In other news, village administrator Bill Sexton updated council in regards to the salt shortage dilemma for the upcoming winter. He said he has been trying to get in contact with Richland County, and received a message the county has received bids on their second re-bid.

"My understanding from the message (is) they came back even lower than what everybody lowered their salt quantities to," he noted. "So now they have to figure out how they are going to disperse (salt) to everybody and do it fairly."

As a result, Sexton said the county wants the village to lower its request from 150 tons of salt, like it had the previous winter, to around 100 tons of salt for this winter.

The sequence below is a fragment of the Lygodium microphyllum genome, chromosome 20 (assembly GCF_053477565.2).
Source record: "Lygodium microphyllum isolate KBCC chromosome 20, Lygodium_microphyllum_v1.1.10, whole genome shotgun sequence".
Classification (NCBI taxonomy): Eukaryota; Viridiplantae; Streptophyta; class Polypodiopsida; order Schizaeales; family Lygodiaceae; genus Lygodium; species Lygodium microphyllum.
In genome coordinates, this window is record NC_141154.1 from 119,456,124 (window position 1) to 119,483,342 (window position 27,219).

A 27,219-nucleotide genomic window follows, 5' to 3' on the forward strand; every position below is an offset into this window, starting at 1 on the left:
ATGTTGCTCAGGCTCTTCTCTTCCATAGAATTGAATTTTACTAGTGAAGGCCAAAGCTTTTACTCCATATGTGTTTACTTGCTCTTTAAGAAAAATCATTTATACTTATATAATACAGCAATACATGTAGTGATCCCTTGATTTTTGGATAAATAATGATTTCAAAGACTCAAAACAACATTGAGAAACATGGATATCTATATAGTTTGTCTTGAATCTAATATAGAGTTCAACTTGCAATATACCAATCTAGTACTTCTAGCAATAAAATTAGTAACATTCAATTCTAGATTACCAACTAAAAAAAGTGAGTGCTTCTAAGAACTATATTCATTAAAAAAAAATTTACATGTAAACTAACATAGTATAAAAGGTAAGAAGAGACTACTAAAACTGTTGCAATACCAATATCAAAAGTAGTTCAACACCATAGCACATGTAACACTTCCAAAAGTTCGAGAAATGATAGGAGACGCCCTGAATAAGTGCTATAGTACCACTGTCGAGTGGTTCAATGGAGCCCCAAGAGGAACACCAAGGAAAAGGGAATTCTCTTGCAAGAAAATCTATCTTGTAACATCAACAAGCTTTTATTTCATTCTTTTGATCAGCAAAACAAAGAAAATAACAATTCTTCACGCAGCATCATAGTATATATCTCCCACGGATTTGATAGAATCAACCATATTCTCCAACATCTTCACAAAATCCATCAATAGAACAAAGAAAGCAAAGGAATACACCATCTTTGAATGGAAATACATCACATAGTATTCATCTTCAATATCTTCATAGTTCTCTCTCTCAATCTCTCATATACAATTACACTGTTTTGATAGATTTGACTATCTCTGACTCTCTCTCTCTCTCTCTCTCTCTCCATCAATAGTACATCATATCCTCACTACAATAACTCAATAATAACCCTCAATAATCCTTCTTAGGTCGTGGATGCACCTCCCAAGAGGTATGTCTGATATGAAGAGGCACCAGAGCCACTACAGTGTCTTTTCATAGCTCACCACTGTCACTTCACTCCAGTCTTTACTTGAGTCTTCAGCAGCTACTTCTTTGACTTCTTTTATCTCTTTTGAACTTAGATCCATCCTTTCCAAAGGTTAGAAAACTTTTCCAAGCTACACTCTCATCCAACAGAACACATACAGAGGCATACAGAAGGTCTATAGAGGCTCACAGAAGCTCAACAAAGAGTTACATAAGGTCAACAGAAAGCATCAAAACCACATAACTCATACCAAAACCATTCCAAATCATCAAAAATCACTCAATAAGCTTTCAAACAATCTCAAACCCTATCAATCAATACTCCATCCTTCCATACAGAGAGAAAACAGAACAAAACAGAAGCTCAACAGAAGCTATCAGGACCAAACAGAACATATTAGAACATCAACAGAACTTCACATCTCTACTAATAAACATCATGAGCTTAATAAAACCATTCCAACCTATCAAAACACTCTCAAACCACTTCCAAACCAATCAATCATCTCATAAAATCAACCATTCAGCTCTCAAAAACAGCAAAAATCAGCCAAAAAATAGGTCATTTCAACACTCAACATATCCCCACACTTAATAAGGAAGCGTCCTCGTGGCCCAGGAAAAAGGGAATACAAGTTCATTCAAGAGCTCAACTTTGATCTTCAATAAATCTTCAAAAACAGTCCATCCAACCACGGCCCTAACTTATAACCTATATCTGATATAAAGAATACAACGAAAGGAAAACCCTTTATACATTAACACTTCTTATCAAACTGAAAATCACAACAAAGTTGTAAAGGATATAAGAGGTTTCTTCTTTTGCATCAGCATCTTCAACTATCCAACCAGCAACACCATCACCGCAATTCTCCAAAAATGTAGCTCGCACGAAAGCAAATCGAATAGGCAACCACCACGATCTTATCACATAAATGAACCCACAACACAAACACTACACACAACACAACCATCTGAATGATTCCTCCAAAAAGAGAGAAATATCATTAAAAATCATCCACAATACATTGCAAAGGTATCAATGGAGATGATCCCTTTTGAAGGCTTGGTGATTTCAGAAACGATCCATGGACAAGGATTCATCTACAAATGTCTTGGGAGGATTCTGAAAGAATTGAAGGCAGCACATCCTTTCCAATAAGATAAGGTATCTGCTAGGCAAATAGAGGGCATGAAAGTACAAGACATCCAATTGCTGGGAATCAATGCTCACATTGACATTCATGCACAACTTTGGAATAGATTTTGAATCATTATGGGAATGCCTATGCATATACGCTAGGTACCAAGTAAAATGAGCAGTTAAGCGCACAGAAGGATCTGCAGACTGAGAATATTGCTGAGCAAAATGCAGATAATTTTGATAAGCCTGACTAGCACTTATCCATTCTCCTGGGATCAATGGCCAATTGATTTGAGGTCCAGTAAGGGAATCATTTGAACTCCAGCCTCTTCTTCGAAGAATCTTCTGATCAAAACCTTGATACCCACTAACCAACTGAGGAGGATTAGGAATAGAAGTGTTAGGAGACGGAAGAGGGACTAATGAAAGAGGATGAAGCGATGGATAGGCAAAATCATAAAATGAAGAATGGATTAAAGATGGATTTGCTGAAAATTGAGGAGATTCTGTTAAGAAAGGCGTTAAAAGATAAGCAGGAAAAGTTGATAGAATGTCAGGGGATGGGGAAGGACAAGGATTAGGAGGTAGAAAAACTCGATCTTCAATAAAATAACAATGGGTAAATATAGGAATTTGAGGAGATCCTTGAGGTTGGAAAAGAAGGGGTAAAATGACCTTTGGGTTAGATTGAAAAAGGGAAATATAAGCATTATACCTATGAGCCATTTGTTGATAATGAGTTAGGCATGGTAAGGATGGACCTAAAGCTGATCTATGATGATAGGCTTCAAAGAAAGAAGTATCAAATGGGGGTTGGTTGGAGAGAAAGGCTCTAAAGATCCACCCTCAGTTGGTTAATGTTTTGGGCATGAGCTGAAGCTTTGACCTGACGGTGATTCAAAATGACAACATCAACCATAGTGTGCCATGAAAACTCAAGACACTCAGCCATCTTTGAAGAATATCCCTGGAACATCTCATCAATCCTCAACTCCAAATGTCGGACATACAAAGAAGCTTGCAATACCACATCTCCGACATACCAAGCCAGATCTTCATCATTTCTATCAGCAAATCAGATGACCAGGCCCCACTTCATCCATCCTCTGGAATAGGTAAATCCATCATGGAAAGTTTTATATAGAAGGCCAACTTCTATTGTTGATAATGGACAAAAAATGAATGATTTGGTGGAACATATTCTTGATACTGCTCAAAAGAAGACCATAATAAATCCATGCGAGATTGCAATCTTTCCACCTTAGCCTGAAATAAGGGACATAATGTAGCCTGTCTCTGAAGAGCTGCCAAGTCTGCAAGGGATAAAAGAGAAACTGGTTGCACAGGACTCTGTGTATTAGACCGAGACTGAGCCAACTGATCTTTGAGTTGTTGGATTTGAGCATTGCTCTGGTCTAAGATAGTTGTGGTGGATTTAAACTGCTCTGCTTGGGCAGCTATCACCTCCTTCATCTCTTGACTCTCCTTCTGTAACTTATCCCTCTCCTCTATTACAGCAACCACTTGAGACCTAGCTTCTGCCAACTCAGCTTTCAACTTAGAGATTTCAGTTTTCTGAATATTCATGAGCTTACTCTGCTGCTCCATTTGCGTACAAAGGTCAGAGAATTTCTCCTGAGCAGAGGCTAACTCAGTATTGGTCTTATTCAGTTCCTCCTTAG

"So we are going to pay more and have less?," asked councilman Lee Walker.

"Yes," replied Sexton. "And I think what Richland County will want to do is probably make it go further, so they will take their salt and mix the grit with it."

Due to the Willard Reservoir algae situation, chlorine levels have been an area of concern, Sexton said. He and Scott Pifer worked for two hours on Sunday, Oct. 12 running water to maintain proper chlorine levels.

"We're still running water off underground seven days a week to keep us where we're at," he said

"Wow, that's a lot of money," said Walker.

"I got a pretty good figure on that. It was around $1,400 for last month," noted council member Keith Hebble

"Have you had any more discussions or any more thoughts about an injector system?" asked Walker.